"The movie business is very hot," says Ms. Ross, and she says the financial sector is coming back, "thanks to mergers."

"We know Jeep's coming out with a new product that's back-half centered," says Leo MacCourtney, president of Blair Television's station division. Mr. MacCourtney says he senses General Motors Corp. will spend more in the second half of the year.

"AT&T isn't really spending a lot in spot," so spot sellers should expect to see GTE Corp., Mr. MacCourtney predicts.

Hot markets are where you'd expect them, he adds, places like Phoenix and Austin, Tex., with retailers especially strong in Detroit and political spending already rising in San Francisco.

Annette Mendola, exec VP-spot sales at SFM Media, New York, adds Las Vegas, Miami and Raleigh, N.C., to the list of hot markets.

Tampa is something of a mystery. Mr. Beloyianis calls it "surprisingly soft," especially given the strength in Miami, while Ms. Ros says Tampa business has been "picking up."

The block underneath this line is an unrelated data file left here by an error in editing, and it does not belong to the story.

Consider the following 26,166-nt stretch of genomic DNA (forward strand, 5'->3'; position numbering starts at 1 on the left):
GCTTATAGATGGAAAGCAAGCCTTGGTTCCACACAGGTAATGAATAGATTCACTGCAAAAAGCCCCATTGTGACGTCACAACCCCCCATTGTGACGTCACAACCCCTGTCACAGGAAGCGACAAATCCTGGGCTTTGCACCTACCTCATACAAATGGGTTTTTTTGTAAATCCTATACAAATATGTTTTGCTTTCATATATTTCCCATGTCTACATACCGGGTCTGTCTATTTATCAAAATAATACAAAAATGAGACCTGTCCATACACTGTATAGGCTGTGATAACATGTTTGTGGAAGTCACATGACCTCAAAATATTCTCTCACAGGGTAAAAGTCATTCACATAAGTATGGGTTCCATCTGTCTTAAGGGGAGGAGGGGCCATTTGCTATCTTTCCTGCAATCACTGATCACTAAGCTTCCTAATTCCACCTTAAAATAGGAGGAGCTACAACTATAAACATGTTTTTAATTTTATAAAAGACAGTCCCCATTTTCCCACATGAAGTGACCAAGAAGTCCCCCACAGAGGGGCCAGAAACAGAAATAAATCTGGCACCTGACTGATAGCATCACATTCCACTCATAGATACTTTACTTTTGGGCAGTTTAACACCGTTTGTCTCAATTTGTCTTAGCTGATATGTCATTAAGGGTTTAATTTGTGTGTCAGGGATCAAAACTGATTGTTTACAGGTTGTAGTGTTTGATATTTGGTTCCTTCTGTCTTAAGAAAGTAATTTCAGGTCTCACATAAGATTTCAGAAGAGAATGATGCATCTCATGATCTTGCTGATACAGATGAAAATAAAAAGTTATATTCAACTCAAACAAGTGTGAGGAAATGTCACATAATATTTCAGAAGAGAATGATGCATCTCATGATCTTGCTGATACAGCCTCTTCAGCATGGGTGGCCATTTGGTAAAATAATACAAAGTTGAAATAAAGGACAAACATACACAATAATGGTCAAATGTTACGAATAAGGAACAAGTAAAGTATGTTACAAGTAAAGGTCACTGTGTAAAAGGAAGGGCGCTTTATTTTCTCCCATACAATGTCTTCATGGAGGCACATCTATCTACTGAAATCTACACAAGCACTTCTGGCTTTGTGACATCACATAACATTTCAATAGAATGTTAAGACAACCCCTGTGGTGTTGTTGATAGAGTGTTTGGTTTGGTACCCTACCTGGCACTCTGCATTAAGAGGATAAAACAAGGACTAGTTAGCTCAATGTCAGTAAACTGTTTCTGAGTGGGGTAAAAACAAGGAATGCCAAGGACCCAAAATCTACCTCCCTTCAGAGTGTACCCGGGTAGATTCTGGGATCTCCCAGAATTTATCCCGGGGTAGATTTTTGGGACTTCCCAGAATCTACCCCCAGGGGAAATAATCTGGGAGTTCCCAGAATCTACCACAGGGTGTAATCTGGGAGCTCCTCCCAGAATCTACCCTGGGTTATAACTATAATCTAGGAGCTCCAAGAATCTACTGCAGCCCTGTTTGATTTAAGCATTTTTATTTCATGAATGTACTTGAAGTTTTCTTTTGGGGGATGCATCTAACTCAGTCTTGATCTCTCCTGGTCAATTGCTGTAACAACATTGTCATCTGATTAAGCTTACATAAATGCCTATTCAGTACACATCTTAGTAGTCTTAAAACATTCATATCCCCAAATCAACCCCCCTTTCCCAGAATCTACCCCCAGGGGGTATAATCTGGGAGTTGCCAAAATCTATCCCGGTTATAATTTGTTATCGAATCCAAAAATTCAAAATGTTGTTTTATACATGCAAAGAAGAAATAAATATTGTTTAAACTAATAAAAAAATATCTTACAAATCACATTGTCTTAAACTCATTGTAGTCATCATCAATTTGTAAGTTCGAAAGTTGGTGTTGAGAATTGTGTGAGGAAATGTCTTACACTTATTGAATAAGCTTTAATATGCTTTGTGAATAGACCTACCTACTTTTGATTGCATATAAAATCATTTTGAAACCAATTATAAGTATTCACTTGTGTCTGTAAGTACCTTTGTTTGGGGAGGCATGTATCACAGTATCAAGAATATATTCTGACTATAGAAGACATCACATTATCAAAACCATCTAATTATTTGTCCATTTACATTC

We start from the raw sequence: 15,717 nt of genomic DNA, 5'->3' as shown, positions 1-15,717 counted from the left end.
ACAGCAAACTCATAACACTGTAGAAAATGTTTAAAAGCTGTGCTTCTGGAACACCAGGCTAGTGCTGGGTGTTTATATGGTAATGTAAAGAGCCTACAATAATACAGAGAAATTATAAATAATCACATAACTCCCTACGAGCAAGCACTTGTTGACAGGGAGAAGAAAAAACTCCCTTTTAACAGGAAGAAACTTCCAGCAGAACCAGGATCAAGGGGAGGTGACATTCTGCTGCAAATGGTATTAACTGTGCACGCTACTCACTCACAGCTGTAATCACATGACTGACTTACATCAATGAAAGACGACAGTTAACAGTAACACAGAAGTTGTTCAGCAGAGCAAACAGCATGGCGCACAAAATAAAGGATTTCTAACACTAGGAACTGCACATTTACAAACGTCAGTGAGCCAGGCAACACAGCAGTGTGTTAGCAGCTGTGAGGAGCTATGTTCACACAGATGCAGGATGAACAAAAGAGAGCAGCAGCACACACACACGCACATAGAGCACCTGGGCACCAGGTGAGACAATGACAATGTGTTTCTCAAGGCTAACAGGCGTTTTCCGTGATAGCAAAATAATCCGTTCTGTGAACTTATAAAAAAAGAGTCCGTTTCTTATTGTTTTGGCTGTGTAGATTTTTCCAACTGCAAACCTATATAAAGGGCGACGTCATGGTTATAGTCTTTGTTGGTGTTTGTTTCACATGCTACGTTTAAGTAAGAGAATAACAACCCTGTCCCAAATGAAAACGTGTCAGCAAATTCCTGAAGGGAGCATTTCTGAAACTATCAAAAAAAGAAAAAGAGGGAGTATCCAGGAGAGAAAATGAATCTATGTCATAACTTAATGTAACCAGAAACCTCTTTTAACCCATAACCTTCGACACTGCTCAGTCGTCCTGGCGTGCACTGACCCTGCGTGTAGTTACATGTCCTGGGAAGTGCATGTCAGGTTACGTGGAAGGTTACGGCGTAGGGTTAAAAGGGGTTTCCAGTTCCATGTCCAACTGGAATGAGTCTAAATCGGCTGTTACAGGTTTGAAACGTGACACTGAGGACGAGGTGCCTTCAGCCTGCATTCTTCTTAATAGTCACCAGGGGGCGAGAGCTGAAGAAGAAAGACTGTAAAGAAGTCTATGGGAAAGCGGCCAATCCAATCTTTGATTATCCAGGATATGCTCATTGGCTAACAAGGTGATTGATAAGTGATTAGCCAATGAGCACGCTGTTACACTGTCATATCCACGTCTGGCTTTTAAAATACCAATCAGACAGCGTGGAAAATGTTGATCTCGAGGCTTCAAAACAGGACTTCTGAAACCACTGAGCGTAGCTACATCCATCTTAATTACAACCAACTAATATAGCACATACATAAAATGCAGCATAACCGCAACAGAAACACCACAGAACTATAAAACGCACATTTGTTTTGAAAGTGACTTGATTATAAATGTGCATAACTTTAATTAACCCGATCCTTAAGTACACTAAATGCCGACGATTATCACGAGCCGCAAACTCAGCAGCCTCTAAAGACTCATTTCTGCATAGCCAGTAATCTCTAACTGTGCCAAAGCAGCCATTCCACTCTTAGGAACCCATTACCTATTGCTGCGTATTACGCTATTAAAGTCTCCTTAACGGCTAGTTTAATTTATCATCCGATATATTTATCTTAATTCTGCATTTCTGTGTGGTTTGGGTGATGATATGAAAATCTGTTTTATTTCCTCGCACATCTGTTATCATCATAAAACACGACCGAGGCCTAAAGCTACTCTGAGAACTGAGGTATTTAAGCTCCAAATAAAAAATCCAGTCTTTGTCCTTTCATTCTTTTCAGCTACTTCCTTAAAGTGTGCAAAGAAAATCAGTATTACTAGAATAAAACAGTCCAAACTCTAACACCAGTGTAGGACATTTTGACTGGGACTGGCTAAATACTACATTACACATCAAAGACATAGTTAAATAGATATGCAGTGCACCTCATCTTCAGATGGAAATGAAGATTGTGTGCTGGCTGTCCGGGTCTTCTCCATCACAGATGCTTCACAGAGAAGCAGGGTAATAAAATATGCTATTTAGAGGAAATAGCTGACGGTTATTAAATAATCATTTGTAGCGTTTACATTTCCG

Other soft markets, says Mr. Beloyianis, include the mid-sized Tennessee and Ohio markets.

Cindy Clements, director of local broadcast for TBWA Chiat/Day in Dallas, says pricing in major markets like Los Angeles and New York also has been fairly flat.

Don't ignore the seasonal patterns either, she adds. "Movies are usually big in the third quarter. So is fast-food," says Ms. Clements.


Mr. Heise also has seen the regional patterns, but says markets must be considered on an individual basis.

In New England, for instance, "Spending dropped dramatically during the winter" in Maine and New Hampshire. But Hartford/New Haven, Conn., "has been one of the strongest markets in the region."

Despite the regional variations, however, the standard rules apply for spot TV buyers.

"I would say 70% of our activity has been placed upfront, for the whole year," says Pete Stassi, senior VP-local broadcast at BBDO Worldwide, New York. "Anyone buying late might run into a problem."

And if national upfront buying turns soft, the spot market won't look good either, says Jerry Solomon, president-national broadcast for SFM.

"What I see going on with national is not that rosy," he says.